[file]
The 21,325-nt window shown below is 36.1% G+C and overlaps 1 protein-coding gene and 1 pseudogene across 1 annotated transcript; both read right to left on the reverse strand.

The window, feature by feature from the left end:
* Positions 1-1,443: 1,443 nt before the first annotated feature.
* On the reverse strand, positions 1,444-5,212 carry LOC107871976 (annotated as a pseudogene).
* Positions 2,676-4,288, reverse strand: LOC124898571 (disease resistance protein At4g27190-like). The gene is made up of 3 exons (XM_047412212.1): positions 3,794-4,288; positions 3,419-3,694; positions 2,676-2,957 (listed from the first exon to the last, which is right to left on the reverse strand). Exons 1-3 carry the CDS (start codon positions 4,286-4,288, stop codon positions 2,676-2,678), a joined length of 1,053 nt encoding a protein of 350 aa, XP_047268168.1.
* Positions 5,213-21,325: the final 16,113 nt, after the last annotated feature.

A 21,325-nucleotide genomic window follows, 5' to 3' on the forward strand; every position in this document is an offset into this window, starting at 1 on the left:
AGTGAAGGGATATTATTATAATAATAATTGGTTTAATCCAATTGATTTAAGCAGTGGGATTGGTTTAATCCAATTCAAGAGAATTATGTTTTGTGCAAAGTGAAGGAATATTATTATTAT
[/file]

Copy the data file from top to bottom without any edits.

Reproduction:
The 21,325-nt window shown below is 36.1% G+C and overlaps 1 protein-coding gene and 1 pseudogene across 1 annotated transcript; both read right to left on the reverse strand.

The window, feature by feature from the left end:
* Positions 1-1,443: 1,443 nt before the first annotated feature.
* On the reverse strand, positions 1,444-5,212 carry LOC107871976 (annotated as a pseudogene).
* Positions 2,676-4,288, reverse strand: LOC124898571 (disease resistance protein At4g27190-like). The gene is made up of 3 exons (XM_047412212.1): positions 3,794-4,288; positions 3,419-3,694; positions 2,676-2,957 (listed from the first exon to the last, which is right to left on the reverse strand). Exons 1-3 carry the CDS (start codon positions 4,286-4,288, stop codon positions 2,676-2,678), a joined length of 1,053 nt encoding a protein of 350 aa, XP_047268168.1.
* Positions 5,213-21,325: the final 16,113 nt, after the last annotated feature.

A 21,325-nucleotide genomic window follows, 5' to 3' on the forward strand; every position in this document is an offset into this window, starting at 1 on the left:
AGTGAAGGGATATTATTATAATAATAATTGGTTTAATCCAATTGATTTAAGCAGTGGGATTGGTTTAATCCAATTCAAGAGAATTATGTTTTGTGCAAAGTGAAGGAATATTATTATTAT